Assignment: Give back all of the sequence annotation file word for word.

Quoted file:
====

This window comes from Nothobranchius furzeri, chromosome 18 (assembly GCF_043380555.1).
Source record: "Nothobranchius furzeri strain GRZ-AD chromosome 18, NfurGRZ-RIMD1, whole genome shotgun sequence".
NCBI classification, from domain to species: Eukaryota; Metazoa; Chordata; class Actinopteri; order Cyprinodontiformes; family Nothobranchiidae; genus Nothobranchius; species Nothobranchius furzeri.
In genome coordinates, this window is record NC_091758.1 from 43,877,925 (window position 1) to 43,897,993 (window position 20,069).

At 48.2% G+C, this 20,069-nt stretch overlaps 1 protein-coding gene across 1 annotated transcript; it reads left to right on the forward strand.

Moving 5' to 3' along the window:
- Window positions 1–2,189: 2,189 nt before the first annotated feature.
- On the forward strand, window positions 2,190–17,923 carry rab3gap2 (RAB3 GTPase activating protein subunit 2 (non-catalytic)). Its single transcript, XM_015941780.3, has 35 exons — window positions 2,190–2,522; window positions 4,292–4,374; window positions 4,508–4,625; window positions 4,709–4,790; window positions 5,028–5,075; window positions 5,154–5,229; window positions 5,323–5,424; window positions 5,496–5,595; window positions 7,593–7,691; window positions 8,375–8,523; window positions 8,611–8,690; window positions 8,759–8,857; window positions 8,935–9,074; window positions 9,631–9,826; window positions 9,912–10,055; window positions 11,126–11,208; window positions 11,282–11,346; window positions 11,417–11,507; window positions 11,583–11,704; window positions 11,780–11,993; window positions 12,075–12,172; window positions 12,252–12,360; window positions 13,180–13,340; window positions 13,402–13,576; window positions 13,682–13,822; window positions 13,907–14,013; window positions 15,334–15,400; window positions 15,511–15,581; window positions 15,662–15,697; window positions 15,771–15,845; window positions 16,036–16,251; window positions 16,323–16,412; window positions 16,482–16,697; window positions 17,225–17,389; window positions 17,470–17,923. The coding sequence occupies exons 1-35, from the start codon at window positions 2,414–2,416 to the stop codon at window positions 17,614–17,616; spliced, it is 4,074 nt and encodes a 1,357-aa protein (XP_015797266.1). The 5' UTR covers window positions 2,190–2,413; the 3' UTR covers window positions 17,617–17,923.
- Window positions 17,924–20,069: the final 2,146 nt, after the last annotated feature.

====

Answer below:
This window comes from Nothobranchius furzeri, chromosome 18 (assembly GCF_043380555.1).
Source record: "Nothobranchius furzeri strain GRZ-AD chromosome 18, NfurGRZ-RIMD1, whole genome shotgun sequence".
NCBI classification, from domain to species: Eukaryota; Metazoa; Chordata; class Actinopteri; order Cyprinodontiformes; family Nothobranchiidae; genus Nothobranchius; species Nothobranchius furzeri.
In genome coordinates, this window is record NC_091758.1 from 43,877,925 (window position 1) to 43,897,993 (window position 20,069).

At 48.2% G+C, this 20,069-nt stretch overlaps 1 protein-coding gene across 1 annotated transcript; it reads left to right on the forward strand.

Moving 5' to 3' along the window:
- Window positions 1–2,189: 2,189 nt before the first annotated feature.
- On the forward strand, window positions 2,190–17,923 carry rab3gap2 (RAB3 GTPase activating protein subunit 2 (non-catalytic)). Its single transcript, XM_015941780.3, has 35 exons — window positions 2,190–2,522; window positions 4,292–4,374; window positions 4,508–4,625; window positions 4,709–4,790; window positions 5,028–5,075; window positions 5,154–5,229; window positions 5,323–5,424; window positions 5,496–5,595; window positions 7,593–7,691; window positions 8,375–8,523; window positions 8,611–8,690; window positions 8,759–8,857; window positions 8,935–9,074; window positions 9,631–9,826; window positions 9,912–10,055; window positions 11,126–11,208; window positions 11,282–11,346; window positions 11,417–11,507; window positions 11,583–11,704; window positions 11,780–11,993; window positions 12,075–12,172; window positions 12,252–12,360; window positions 13,180–13,340; window positions 13,402–13,576; window positions 13,682–13,822; window positions 13,907–14,013; window positions 15,334–15,400; window positions 15,511–15,581; window positions 15,662–15,697; window positions 15,771–15,845; window positions 16,036–16,251; window positions 16,323–16,412; window positions 16,482–16,697; window positions 17,225–17,389; window positions 17,470–17,923. The coding sequence occupies exons 1-35, from the start codon at window positions 2,414–2,416 to the stop codon at window positions 17,614–17,616; spliced, it is 4,074 nt and encodes a 1,357-aa protein (XP_015797266.1). The 5' UTR covers window positions 2,190–2,413; the 3' UTR covers window positions 17,617–17,923.
- Window positions 17,924–20,069: the final 2,146 nt, after the last annotated feature.